Racism: A Short History

By George M. Fredrickson | Go to book overview

NOTES

INTRODUCTION
1
See, for example, George Reid Andrews, Blacks and Whites in Sao Paulo, Brazil, 1888–1988(Madison, 1991); and France Winddance Twine, Racism in a Racial Democracy: The Maintenance of White Supremacy in Brazil (New Brunswick, N.J., 1998).
2
For a fuller discussion of the concept of racism in historical discourse and historiography, see the appendix to this volume.
3
See Uli Linke, Blood and Nation: The European Aesthetics of Race (Philadelphia, 1999).
4
John Solomos and Les Back, Racism and Society (Houndsmills, Basingstoke, 1996), 18–19, 213.
5
Pierre-Andre Taguieff, La force du prejuge: Essai sur le racisme et ses doubles (Paris, 1987), 62–63.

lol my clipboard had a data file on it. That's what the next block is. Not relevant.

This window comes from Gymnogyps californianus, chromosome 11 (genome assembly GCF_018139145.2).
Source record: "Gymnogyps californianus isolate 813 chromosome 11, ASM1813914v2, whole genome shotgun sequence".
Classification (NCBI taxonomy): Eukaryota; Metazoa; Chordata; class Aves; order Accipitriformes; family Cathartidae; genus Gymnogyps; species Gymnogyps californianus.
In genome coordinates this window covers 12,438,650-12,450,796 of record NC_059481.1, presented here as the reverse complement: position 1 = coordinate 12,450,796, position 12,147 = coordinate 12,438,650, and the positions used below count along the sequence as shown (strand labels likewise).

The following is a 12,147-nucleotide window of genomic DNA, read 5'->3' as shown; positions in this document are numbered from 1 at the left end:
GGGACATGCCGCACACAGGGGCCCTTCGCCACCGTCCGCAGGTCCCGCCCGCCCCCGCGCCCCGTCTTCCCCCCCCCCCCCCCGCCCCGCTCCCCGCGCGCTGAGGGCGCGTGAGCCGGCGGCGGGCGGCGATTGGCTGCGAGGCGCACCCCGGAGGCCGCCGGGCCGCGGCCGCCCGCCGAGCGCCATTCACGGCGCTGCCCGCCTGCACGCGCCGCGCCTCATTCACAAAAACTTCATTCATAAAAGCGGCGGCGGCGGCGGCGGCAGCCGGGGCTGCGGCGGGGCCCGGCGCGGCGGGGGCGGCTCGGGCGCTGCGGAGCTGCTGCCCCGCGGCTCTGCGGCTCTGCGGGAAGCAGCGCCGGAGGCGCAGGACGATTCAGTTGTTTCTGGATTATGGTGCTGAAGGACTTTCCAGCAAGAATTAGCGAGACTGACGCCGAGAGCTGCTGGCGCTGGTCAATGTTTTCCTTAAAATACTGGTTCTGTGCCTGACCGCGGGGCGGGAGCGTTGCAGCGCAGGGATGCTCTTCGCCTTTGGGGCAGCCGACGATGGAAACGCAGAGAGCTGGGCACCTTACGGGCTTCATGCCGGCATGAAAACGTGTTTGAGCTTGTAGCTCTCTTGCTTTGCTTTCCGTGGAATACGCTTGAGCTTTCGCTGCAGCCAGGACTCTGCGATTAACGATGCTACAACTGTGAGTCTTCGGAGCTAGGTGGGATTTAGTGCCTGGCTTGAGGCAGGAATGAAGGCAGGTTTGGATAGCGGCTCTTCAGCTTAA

6
Joel Kovel, White Racism: A Psychohistory (New York, 1970), 31–32 and passim. For some nineteenth-century expressions of the exclusionary or aversive attitude toward the black presence, see George M. Fredrickson, The Black Image in the White Mind: The Debate on Afro-American Character and Destiny, 1817–1914 (Middletown, Conn., 1987; orig. pub. 1971), 130–164, 228–255, and passim.
7
See Kosaku Yoshino, “The Discourse on Blood and Racial Identity in Contemporary Japan,” in The Construction of Racial Identity in China and Japan: Historical and Contemporary Perspectives, ed. Frank Dikotter (London, 1997), 199–211.

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